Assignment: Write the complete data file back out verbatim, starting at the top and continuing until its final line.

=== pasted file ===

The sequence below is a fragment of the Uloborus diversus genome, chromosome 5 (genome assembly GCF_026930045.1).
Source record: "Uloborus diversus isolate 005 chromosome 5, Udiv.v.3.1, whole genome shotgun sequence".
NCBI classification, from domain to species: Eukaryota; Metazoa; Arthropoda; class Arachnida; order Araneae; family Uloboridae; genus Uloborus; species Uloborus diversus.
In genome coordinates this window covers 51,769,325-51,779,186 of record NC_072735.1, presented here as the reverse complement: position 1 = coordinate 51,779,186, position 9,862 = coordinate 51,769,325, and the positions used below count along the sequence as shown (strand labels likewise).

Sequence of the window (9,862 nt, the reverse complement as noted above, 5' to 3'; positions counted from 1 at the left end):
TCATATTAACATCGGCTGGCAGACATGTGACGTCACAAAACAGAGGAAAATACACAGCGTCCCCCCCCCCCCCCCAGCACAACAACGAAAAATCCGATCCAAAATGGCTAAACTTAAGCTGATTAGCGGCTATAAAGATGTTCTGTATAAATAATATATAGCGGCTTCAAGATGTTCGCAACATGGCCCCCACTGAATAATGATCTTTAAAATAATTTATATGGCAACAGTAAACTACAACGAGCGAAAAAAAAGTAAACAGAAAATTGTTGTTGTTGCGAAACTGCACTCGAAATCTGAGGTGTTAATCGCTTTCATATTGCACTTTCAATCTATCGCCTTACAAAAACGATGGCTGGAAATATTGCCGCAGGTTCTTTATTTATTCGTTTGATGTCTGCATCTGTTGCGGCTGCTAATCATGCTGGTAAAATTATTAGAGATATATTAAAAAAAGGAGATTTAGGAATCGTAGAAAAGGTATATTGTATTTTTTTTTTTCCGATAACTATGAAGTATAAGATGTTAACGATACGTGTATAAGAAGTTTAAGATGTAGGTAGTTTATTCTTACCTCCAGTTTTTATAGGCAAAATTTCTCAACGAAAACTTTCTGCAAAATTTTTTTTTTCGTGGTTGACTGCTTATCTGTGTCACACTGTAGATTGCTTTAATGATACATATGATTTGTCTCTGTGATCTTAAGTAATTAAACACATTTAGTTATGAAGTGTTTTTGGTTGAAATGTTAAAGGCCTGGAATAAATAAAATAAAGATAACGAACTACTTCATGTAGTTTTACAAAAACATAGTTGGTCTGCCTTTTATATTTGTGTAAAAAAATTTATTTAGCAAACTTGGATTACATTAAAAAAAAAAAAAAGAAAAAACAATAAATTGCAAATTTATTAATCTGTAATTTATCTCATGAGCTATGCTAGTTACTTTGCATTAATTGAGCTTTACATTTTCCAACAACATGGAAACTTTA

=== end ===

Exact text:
The sequence below is a fragment of the Uloborus diversus genome, chromosome 5 (genome assembly GCF_026930045.1).
Source record: "Uloborus diversus isolate 005 chromosome 5, Udiv.v.3.1, whole genome shotgun sequence".
NCBI classification, from domain to species: Eukaryota; Metazoa; Arthropoda; class Arachnida; order Araneae; family Uloboridae; genus Uloborus; species Uloborus diversus.
In genome coordinates this window covers 51,769,325-51,779,186 of record NC_072735.1, presented here as the reverse complement: position 1 = coordinate 51,779,186, position 9,862 = coordinate 51,769,325, and the positions used below count along the sequence as shown (strand labels likewise).

Sequence of the window (9,862 nt, the reverse complement as noted above, 5' to 3'; positions counted from 1 at the left end):
TCATATTAACATCGGCTGGCAGACATGTGACGTCACAAAACAGAGGAAAATACACAGCGTCCCCCCCCCCCCCCCAGCACAACAACGAAAAATCCGATCCAAAATGGCTAAACTTAAGCTGATTAGCGGCTATAAAGATGTTCTGTATAAATAATATATAGCGGCTTCAAGATGTTCGCAACATGGCCCCCACTGAATAATGATCTTTAAAATAATTTATATGGCAACAGTAAACTACAACGAGCGAAAAAAAAGTAAACAGAAAATTGTTGTTGTTGCGAAACTGCACTCGAAATCTGAGGTGTTAATCGCTTTCATATTGCACTTTCAATCTATCGCCTTACAAAAACGATGGCTGGAAATATTGCCGCAGGTTCTTTATTTATTCGTTTGATGTCTGCATCTGTTGCGGCTGCTAATCATGCTGGTAAAATTATTAGAGATATATTAAAAAAAGGAGATTTAGGAATCGTAGAAAAGGTATATTGTATTTTTTTTTTTCCGATAACTATGAAGTATAAGATGTTAACGATACGTGTATAAGAAGTTTAAGATGTAGGTAGTTTATTCTTACCTCCAGTTTTTATAGGCAAAATTTCTCAACGAAAACTTTCTGCAAAATTTTTTTTTTCGTGGTTGACTGCTTATCTGTGTCACACTGTAGATTGCTTTAATGATACATATGATTTGTCTCTGTGATCTTAAGTAATTAAACACATTTAGTTATGAAGTGTTTTTGGTTGAAATGTTAAAGGCCTGGAATAAATAAAATAAAGATAACGAACTACTTCATGTAGTTTTACAAAAACATAGTTGGTCTGCCTTTTATATTTGTGTAAAAAAATTTATTTAGCAAACTTGGATTACATTAAAAAAAAAAAAAAGAAAAAACAATAAATTGCAAATTTATTAATCTGTAATTTATCTCATGAGCTATGCTAGTTACTTTGCATTAATTGAGCTTTACATTTTCCAACAACATGGAAACTTTA